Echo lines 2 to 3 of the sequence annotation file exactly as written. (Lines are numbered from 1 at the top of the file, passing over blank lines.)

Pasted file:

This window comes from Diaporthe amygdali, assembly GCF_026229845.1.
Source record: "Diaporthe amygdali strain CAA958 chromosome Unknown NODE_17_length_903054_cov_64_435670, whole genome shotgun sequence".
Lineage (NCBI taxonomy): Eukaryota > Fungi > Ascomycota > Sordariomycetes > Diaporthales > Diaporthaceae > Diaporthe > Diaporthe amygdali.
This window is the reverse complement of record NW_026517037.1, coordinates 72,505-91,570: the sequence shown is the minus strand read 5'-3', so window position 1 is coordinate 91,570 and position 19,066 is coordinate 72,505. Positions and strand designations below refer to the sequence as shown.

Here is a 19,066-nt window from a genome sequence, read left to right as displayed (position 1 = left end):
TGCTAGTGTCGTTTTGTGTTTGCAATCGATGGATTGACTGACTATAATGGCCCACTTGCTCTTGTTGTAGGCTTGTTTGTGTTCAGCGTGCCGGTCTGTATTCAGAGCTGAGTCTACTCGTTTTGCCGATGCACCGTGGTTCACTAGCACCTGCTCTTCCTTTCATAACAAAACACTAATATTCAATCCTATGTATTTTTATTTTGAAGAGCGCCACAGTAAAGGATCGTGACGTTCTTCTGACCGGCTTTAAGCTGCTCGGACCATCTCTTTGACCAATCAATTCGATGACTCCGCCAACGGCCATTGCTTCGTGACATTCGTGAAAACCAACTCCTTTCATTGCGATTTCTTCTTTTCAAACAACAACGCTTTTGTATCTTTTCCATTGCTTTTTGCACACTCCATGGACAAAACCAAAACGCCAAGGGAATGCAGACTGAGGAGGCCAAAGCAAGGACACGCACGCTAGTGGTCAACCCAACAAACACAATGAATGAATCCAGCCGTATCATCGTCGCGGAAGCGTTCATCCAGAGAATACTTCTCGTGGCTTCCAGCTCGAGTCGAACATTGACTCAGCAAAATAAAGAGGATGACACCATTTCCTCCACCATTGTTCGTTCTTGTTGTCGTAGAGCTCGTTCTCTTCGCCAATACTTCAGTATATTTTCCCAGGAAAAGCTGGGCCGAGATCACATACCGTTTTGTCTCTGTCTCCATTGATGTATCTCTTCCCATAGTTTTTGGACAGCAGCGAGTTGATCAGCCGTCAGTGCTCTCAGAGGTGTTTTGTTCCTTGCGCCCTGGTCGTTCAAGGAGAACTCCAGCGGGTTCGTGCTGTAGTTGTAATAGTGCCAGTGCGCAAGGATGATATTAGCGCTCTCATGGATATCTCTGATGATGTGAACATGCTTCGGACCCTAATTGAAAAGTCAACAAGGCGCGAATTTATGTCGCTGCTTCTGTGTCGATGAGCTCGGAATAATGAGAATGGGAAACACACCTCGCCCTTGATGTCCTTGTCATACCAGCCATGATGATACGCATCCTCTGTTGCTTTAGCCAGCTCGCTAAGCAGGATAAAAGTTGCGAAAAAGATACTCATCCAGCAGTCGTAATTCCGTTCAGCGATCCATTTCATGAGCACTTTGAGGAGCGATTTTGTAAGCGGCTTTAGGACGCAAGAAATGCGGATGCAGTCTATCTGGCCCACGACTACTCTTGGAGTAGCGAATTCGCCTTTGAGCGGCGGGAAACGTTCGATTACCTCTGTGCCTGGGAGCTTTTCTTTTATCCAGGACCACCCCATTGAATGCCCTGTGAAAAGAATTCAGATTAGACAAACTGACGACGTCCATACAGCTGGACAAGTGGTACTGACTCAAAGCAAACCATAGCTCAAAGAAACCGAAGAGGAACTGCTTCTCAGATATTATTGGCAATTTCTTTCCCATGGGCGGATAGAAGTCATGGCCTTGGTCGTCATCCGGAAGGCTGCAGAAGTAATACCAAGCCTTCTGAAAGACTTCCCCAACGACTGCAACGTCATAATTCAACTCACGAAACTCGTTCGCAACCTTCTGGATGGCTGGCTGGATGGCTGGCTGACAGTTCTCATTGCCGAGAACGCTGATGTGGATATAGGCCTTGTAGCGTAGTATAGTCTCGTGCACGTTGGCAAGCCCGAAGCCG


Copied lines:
Source record: "Diaporthe amygdali strain CAA958 chromosome Unknown NODE_17_length_903054_cov_64_435670, whole genome shotgun sequence".
Lineage (NCBI taxonomy): Eukaryota > Fungi > Ascomycota > Sordariomycetes > Diaporthales > Diaporthaceae > Diaporthe > Diaporthe amygdali.